There’s a new development in the HD radio saga that may eclipse in import all that have gone before. It seems a law firm is looking into the possibility of a class-action suit against iBiquity, according to this post on Radio Ink Magazine:
A New Jersey personal injury law firm may be hovering around a class action lawsuit related to HD Radio, as it says it is “investigating” the technology and wants to hear from people who have had problems with factory-installed HD in cars. Keefe Bartels says there have been “numerous complaints about HD Radio from not only the radio industry but also consumers.”
Among the complaints cited on the law firm’s website are receivers switching from HD to analog and an associated “echo sound,” “crackling or static sound when HD Radio is inactive,” “insufficient numbers of HD Radio stations,” “loss of signal while driving in valleys or between high buildings,” signal disruption in different environmental conditions, and interference with adjacent channels.
The law firm notes that HD doesn’t stand for “high definition ” and says developer iBiquity “likely uses the ‘HD’ as a marketing device based upon consumers’ understanding and ever-increasing desire for HD television” [ya think?].
It also names the automakers that are factory installing HD Radio.
The law firm says on its website, “The attorneys at Keefe Bartels are continuing their investigation into HD Radio and whether consumers are being forced to purchase technology that does not work as claimed. If you have experienced problems with your factory-installed HD radio receiver, we are interested in speaking to you.”
The Keefe Bartels website adds this:
Automakers are aware of the complaints associated with HD Radio. For example, in 2007, BMW released a Service Information Bulletin describing the problems associated with HD Radio, but noted that there was no retrofit kit or procedure available.
Radio World contributed this to the story:
“HD car radios are plagued by an inability to receive the digital signals transmitted by FM and AM radio stations and a significantly reduced sound quality when such signals are received,” the trial lawyers state on the site. The attorneys do not specify whether consumers have complained to them about the radios or identify specific complaints.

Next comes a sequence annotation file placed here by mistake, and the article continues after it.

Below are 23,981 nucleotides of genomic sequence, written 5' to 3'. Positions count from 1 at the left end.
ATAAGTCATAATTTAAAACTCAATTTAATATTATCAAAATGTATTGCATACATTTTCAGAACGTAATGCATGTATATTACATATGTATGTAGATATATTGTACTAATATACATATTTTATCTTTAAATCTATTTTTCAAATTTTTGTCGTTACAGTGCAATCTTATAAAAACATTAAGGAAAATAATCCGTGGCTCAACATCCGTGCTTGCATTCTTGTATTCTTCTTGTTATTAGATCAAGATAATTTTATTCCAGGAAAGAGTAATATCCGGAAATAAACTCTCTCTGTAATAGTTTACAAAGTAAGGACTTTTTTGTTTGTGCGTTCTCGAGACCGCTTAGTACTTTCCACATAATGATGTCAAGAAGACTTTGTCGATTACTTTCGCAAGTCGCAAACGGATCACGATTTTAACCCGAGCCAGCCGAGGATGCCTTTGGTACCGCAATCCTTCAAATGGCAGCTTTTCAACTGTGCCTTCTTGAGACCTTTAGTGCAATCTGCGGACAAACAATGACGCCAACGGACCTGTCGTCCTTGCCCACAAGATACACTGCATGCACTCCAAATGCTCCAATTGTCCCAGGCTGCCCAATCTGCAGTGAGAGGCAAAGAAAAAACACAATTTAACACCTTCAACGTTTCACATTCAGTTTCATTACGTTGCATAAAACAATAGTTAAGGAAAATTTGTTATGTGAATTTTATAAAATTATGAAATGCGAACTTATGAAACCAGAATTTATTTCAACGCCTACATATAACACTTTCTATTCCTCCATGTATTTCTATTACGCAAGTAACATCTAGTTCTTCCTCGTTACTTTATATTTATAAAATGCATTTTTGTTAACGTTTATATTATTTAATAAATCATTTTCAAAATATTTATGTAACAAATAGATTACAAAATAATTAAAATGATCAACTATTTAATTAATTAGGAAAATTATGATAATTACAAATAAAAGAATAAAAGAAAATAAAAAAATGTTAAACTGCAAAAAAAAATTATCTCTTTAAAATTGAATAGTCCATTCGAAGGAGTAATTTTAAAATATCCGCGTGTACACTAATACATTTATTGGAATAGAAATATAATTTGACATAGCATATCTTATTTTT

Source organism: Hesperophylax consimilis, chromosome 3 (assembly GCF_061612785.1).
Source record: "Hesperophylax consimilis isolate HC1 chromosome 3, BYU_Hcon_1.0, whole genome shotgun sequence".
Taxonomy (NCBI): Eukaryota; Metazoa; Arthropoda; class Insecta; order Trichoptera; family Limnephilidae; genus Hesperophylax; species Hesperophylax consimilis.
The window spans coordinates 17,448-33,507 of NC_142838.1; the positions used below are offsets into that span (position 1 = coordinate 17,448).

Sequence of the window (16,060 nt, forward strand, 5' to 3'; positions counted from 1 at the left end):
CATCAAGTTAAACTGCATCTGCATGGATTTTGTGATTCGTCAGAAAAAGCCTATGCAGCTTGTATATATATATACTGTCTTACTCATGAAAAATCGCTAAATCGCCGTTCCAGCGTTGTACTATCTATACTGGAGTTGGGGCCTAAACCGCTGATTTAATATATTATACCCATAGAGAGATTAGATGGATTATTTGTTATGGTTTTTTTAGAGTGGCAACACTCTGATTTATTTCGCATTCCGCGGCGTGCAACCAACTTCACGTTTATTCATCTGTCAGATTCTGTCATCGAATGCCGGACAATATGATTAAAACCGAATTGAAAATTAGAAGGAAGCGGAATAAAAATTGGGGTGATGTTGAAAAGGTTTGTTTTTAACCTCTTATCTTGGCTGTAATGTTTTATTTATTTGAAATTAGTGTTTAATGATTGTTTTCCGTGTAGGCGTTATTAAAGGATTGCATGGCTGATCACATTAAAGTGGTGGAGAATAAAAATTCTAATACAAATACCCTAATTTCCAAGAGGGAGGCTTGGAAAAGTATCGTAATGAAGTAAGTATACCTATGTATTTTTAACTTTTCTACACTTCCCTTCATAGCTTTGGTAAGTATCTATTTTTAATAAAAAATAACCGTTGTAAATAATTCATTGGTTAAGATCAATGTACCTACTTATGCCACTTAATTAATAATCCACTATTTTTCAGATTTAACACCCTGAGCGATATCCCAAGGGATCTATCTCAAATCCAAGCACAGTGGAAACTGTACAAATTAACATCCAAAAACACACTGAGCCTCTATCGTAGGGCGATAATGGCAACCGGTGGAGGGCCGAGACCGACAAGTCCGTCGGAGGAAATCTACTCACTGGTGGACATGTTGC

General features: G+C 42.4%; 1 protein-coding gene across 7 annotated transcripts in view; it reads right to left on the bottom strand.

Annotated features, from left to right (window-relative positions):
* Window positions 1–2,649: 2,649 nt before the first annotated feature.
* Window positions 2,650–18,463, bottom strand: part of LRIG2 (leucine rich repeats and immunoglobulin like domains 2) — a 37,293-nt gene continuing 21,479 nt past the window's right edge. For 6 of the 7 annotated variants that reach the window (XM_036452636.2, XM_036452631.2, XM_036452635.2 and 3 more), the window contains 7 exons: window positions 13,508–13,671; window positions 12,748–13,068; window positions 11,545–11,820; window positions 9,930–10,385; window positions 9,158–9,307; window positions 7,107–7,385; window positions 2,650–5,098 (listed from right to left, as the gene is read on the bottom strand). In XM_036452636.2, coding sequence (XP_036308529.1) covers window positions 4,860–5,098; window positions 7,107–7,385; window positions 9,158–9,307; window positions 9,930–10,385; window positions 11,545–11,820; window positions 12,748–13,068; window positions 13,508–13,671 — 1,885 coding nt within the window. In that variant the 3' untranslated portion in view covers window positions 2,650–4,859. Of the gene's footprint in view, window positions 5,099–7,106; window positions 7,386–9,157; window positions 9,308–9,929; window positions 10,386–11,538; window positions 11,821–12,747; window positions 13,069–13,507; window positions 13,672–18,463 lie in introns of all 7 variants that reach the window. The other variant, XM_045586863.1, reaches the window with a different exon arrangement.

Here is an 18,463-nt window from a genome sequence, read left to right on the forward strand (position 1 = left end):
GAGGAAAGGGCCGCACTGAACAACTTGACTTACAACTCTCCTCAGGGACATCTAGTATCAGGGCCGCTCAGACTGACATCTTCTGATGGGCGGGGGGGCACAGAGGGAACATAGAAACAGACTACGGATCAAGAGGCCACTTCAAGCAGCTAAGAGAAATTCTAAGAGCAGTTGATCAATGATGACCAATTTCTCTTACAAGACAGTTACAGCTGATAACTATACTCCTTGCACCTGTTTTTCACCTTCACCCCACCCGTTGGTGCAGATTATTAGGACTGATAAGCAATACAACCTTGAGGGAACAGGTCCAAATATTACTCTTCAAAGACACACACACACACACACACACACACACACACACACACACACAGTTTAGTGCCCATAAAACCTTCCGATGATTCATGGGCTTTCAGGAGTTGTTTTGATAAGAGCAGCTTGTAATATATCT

“If you or someone you know recently experienced problems with a HD car radio in a newly purchased or leased BMW or Jaguar automobile, please contact the attorneys at Keefe Bartels, LLC to see if they can help you.”
“As news develops and the investigation proceeds, Keefe Bartels, LLC will carefully monitor events and research all relevant laws,” promise the attorneys.
IBiquity Digital declined comment.
The flagging fortunes of Bob Struble and his traveling circus, however, stand in stark contrast to moves in the industry — controlled by what Jerry Del Colliano calls the “consolidators” (Emmis, Clear Channel, et al.) — as they continue to carry the FCC and other government “consumer” agencies around in their hip pocket, along with their Big Biz cronies. As Jack Hannold notes, the recent Society of Broadcast Engineers election had a certain taint to it:
Of the six people just elected to two-year terms on the SBE’s board of directors, two work for transmitter makers (Nautel and Harris) and three work for Alliance member radio consolidators (CBS, Clear Chanel. and Cumulus). Talk about stacking the deck!
It’s surprising only that public radio isn’t represented on the board, as 40 percent of the HD stations in operation are courtesy of public radio — through the Corporation for Public Broadcasting and your tax dollars.
One additional note of interest came out of Tampa, where radio station WUSF has been absorbed into the borg. Secreted within this otherwise-fluffy piece is this about HD and the CPB:
[P]olk County will not get the signal immediately, so the station is looking at translators that could send the signal there. That may not be ideal, but classical-loving audiences in Gainsville and Fort Myers were stuck with only an HD signal, which after several years and lots of local promotion simply has not caught on with radio listeners in the U.S.
A report commissioned by the Corporation for Public Broadcasting called Public Radio in the New Network Age says that “for the near term, HD2 and HD3 channels are not a viable choice for the presentation of multiple, differentiated services aimed to reaching measurable audiences.”
Perhaps that means the CPB will stop bankrolling the IBOC scheme, though NPR seems to be doing a booming business in selling its product to these empty channels. Also of note within the article is the following, which seems to bolster the argument that the designation “HD” is a marketing ploy, and a somewhat successful one at that, in this case:
Both WGCU in Fort Myers in 2008 and WUFT in Gainsville in 2009 made the programming switch that WUSF is about to undergo, eschewing news/classical for news/information. But they opted to relegate their classical programming to their HD stations, which far fewer people have access to. (HD stands for “high definition” radio systems, which allow stations to broadcast digital audio, multiple program streams and traditional FM all on the same frequency. Listeners must purchase a separate radio to get HD programming, or access it via the Internet.)
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